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The Tears of a Shock Jock Clown

by Amber Simmons

Howard Stern spent the first two-thirds of his career generating the worst press possible.

The radio shock jock was rude, crude and unrelenting. That attitude changed the face of radio and made him unstoppable.

The relentlessly negative press continued for years. Experts predicted his downfall, over and again. Stern just kept on talking, bullying past the doom and gloom headlines.

Some could argue they fueled his ascent.

The last few years have seen a different Howard Stern. Years of therapy softened his hard edges. He ended some of his infamous celebrity feuds, like his war with Rosie O’Donnell.

And, slowly, reporters realized he truly was an innovator. (They should have admitted it much sooner, to their shame)

Finally, Stern began getting the media love he apparently craved all along.

He emboldened it by tacking to the hard-Left in recent years. He worshipped all things MSNBC, blasted President Donald Trump early and often and, sadly, became a literal recluse during the recent pandemic.

When he finally joined his celebrity chums for an outing last year he did so in a state of panic.
Now, the 69-year-old is complaining about something to which 99.99 percent of people can’t relate. He doesn’t get enough love from black basketball players.

Stern said whenever he sits courtside at the New York Knicks’ games the black players ignore him while starting conversations with fellow Knicks super fans Spike Lee and “30 Rock” alum Tracy Morgan.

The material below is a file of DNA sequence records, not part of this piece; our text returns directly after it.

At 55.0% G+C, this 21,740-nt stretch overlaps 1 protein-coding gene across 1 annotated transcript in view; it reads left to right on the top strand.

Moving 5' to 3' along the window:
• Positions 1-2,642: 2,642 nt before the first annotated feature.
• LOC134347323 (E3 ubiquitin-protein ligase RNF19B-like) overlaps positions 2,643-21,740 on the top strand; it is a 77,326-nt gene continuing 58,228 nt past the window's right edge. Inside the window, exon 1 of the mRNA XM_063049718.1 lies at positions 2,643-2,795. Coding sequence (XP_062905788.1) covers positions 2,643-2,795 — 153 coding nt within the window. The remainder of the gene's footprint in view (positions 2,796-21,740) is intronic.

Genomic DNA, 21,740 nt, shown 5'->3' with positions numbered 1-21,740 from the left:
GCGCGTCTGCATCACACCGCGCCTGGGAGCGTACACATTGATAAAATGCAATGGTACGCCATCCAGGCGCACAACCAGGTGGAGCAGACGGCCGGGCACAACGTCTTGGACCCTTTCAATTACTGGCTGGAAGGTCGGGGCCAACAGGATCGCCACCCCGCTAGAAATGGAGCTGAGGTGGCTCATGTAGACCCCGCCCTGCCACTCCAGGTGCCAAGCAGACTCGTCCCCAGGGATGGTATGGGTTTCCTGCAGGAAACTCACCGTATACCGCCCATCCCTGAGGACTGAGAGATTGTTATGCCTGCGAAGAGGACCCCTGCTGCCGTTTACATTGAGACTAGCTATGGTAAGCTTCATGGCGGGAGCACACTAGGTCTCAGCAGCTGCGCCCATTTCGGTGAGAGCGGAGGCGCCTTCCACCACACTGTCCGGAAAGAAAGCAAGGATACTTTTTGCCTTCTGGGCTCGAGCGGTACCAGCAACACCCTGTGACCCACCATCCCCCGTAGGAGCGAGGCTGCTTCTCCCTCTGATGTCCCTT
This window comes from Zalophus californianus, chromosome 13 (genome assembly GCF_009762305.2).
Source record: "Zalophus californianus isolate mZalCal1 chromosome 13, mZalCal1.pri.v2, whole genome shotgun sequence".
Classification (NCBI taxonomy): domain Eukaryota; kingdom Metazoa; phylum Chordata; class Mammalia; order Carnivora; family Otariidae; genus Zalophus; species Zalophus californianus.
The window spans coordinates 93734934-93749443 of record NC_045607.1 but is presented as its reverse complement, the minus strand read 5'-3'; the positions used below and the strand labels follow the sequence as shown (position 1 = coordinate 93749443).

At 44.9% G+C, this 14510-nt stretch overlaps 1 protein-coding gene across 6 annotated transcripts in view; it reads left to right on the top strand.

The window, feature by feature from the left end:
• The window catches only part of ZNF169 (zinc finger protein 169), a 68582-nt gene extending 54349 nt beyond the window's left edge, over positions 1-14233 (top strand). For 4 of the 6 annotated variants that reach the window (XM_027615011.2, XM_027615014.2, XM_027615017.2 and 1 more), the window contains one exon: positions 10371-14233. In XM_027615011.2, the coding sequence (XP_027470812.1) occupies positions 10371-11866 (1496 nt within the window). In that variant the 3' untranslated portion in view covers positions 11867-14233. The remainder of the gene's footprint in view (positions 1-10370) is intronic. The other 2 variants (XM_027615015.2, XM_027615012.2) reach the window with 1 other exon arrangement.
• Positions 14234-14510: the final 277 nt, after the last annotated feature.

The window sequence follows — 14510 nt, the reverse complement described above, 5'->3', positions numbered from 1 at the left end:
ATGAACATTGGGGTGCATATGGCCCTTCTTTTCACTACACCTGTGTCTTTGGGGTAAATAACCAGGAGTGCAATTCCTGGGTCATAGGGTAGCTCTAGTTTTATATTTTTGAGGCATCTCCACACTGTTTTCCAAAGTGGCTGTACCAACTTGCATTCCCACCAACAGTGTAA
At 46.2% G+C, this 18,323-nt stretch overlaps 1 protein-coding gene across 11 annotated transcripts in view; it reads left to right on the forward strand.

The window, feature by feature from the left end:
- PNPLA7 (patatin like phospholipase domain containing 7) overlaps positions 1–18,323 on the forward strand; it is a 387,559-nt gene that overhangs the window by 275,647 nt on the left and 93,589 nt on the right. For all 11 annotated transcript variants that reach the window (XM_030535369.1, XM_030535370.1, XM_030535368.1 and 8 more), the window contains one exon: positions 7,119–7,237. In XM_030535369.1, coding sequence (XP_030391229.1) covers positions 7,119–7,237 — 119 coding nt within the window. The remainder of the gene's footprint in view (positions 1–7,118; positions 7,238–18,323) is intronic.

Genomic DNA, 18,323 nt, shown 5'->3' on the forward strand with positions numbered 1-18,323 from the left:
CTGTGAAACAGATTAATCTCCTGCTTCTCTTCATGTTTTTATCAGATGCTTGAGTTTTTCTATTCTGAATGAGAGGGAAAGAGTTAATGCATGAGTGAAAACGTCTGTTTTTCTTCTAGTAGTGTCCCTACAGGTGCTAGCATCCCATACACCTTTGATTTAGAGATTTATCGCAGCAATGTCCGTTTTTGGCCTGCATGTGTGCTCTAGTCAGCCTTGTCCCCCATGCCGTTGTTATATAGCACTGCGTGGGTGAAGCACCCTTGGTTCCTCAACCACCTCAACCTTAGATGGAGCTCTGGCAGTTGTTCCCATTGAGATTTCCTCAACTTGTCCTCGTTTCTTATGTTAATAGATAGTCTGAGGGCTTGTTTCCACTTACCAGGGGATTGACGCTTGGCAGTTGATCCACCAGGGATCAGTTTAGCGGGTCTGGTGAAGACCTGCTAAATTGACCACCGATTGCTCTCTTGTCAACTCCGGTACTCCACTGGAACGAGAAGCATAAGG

“These guys should hug me, too,” Stern complained on his SiriusXM show, noting he grew up in a predominantly black neighborhood.

The saddest part of his monologue came later.

“Fame to me is very important… I like people to recognize me.”


Here’s a shock jock who conquered New York radio only to go on to crush the competition nationwide. He’s tall – six-foot-five – and has one of the most recognizable mugs in broadcasting.
He’s penned best-selling books, had a number one film (1997’s “Private Parts”) and generated headlines both good and toxic, for decades.

Most people might be fed up with fame or at least eager to take a break from it. Not Stern. He’s whining about not feeling the love from NBA greats and hungering for recognition.

He’s past his prime, for starters. Today’s NBA greats might not even recognize him. His SiriusXM show rarely generates the attention it once did.

Stern no longer speaks out on behalf of free speech, for example, at least not at the volume he did in the 1990s.

Perhaps the black athletes know him a little too well.

Stern’s shtick deployed racial stereotypes for years, from his recurring “Black Jeopardy” sketch to his infamous video depicting Ted Danson’s blackface moment.

Stern has shrewdly dodged Cancel Culture’s wrath by embracing a hard-Left worldview. The woke mob prefers to cancel those who aren’t “allies,” and Stern’s ritualistic attacks on Donald Trump and the GOP grant him a measure of protection.

He provides a service to the Left, much like the woke mob ignored liberal propagandist Jimmy Kimmel’s blackface past.

Stern’s weird complaint about black basketball players, which swiftly went viral, may test that woke shield. Few took Stern’s side in the matter.

At least he’s generating headlines again, and perhaps that’s what he wanted all along. Stern is no longer in the pop culture zeitgeist. It’s left him behind, and now superstars like Joe Rogan, Charlamagne tha God and Tim Dillon command more attention and respect.

They took the free speech baton from Stern, and the aging shock jock misses the attention that used to come his way.

He’s still absurdly rich and famous and boasts a broadcasting legacy for the ages. And, it would seem, it’s not enough some days.

Sounds like it’s time for more therapy.

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